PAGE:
People who have no sense of beauty evidently lead their disdainful standard of living in houses, courtyards, surroundings, walls, streets and railway coaches. They create a direct threat to mind and health of others. Nobody can taste aesthetic pleasure for them.
  Some of us think that only the rich and the pleasure-loving can value a work of art. But they forget that its real value lies in sense of beauty and order, not in money. A poor santhal may have a greater sense of beauty and order in maintaining a household than a rich man’s son. The educated and the rich men often try to focus that they are the real lover of art. But their hostel rooms remain in disorder and their dress lacks taste and proportion, pointing their poverty in aesthetic sensibilities.
  There are two sides of art – fine art and functional art. Fine art leads our mind from sorrows and conflicts of our daily lives to a world of aesthetic pleasure. On the other hand, functional art brings beauty to the objects of our daily use and provides us with means of livelihood. The decay of functional art results in our country’s economic decline.
  The lack of art education keeps us away from our past heritage. We cannot find out the glory of our past painting, sculpture and architecture with our untrained eyes. We have to depend on foreign experts to ascertain their real value.
  The means of developing art education are the observation and understanding of nature and good works of art with rapt attention under the guidance of experts. Each school and university should make art studies compulsory for students and provide time, environment and training for them. It will develop their power of observation and give them better insight into literature, philosophy and science.
  The following are the ways to solve the problem of art education:
  First, classrooms, libraries, studies and living rooms of students should display specimens of art.
  Secondly, well-qualified people should write books on art for students.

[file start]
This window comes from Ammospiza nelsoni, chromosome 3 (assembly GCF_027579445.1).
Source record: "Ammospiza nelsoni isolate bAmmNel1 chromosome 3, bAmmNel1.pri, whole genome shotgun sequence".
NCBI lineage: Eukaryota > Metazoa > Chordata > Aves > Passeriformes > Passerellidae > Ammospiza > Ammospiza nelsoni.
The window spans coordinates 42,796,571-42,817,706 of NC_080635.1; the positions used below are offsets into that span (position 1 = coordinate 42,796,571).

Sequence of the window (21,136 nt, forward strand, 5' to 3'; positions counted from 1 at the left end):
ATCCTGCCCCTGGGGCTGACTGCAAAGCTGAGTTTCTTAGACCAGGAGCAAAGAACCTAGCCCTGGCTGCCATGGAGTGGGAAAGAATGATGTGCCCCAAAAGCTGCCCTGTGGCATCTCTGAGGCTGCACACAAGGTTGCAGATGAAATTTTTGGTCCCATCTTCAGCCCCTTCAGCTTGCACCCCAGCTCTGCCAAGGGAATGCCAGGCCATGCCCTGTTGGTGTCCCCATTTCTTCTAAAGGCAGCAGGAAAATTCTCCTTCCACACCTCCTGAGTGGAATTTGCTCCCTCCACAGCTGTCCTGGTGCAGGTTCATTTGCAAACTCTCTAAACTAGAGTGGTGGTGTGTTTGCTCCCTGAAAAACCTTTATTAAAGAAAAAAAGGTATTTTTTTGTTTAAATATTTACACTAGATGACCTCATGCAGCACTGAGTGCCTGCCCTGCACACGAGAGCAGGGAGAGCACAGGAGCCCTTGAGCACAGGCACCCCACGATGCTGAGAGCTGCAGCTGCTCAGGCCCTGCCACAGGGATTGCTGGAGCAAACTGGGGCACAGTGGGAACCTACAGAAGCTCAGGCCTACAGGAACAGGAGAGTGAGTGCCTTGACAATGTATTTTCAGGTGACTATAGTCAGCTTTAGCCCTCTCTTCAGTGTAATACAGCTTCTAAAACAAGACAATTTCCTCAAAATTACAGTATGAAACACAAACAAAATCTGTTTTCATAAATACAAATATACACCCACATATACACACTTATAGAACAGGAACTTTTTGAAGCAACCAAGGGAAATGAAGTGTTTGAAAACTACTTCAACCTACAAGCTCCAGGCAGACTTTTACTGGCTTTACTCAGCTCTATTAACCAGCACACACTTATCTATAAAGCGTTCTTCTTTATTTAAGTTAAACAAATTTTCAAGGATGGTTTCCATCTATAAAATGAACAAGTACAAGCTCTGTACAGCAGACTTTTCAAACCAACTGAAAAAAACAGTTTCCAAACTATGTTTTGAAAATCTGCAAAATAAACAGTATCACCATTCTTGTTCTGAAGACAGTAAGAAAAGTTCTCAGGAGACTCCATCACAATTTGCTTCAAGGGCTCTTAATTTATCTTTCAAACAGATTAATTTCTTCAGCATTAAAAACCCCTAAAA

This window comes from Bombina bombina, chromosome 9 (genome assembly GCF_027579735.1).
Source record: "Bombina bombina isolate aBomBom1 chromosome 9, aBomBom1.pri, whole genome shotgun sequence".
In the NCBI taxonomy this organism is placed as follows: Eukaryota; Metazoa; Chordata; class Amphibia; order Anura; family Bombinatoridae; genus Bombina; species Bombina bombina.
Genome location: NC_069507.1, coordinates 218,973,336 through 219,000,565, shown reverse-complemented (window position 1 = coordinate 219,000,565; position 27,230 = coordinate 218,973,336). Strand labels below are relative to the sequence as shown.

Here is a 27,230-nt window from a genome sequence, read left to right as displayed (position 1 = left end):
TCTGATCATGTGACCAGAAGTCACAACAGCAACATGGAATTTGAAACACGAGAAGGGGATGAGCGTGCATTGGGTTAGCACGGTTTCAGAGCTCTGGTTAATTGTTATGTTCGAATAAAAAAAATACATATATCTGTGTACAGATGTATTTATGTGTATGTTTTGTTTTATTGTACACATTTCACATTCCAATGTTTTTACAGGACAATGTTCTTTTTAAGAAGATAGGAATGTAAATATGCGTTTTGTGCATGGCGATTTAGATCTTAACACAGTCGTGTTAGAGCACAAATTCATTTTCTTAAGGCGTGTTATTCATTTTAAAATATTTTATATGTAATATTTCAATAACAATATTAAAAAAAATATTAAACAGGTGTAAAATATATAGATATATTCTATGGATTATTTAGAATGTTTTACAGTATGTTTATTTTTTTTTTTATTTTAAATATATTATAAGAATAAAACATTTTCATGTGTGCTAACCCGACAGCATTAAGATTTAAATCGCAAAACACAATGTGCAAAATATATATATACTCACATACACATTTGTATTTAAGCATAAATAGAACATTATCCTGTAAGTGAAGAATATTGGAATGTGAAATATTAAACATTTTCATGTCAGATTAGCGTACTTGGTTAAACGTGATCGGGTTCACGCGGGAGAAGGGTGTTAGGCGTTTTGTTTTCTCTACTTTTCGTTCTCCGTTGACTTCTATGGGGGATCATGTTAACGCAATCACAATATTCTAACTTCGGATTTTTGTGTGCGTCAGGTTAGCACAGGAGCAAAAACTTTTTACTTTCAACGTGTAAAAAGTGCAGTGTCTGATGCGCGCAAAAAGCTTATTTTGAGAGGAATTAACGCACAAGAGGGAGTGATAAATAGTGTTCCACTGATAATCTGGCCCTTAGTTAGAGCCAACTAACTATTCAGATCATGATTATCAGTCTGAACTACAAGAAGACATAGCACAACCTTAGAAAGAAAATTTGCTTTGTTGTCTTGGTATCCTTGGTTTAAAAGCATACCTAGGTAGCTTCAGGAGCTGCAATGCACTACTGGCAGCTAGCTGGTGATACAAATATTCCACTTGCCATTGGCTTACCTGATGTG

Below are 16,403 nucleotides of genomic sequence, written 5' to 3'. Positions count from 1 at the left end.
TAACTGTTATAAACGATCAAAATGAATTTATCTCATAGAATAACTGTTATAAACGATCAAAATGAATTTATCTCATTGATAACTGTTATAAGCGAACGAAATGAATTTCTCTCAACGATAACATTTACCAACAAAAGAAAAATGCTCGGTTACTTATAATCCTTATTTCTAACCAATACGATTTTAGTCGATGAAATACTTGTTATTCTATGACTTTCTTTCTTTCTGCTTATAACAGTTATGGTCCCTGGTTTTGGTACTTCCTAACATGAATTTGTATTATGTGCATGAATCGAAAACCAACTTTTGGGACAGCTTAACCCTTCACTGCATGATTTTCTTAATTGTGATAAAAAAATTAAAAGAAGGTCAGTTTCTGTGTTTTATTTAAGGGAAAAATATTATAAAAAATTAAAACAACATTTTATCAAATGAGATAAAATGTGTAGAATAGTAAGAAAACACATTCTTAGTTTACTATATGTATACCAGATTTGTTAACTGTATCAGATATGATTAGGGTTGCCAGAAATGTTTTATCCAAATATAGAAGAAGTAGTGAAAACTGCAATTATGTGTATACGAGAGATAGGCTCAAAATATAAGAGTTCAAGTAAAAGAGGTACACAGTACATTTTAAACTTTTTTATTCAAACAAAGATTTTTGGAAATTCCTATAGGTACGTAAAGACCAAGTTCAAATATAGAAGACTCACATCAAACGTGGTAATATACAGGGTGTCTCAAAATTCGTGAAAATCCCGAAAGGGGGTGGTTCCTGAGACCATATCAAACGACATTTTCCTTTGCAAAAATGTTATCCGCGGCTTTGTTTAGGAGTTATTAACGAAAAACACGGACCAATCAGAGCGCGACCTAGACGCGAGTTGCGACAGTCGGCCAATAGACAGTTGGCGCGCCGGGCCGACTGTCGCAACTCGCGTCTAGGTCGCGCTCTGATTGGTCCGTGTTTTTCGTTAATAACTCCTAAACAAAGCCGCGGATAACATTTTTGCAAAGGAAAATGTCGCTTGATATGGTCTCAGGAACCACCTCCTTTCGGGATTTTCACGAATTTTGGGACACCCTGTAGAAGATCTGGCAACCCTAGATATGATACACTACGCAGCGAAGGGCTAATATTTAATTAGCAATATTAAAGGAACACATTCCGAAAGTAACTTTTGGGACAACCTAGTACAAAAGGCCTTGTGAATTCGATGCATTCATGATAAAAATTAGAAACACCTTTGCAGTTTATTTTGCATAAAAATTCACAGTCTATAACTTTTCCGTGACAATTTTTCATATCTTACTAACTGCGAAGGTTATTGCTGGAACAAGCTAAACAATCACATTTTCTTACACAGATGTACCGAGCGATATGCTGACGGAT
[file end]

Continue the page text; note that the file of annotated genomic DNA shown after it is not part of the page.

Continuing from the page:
Thirdly, film shows on art should be arranged.
  Fourthly, students should be sent to museums and picture galleries with qualified teachers. A direct encounter with an object of art will arouse their aesthetic vision and sensibilities.
  Fifthly, seasonal festivals like fruits display or flowers display should be held to get the students acquainted with nature. Those will provide them with materials for artistic creation.
  Sixthly, students should be introduced to Nature’s own festival of the seasons. Once the students come close to nature, and learn to love it, their aesthetic sensibilities will never decrease.
  Lastly, art-festival should be organised for the students. It will encourage them to develop a work of art with their own effort.

The Features:

  The essay is written by Nandalal Bose with an aim to improve the level of art-education in our country. The essayist is quite state forward and logical in his presentation of ideas. He feels the need to develop art-education to restore beauty, order and taste in our society.

  The essay proves his power of analysis with suitable examples. It bears the touch of his genius. He makes the essay interesting by interpreting his ideas clearly without any exaggeration. He shows his sincerity and responsibility to the society by raising his voice on the development of art-education. When the whole country is immersed in materialism and selfishness, he plays the role of a pathfinder by offering a possible remedy to the present crises of art-education in India.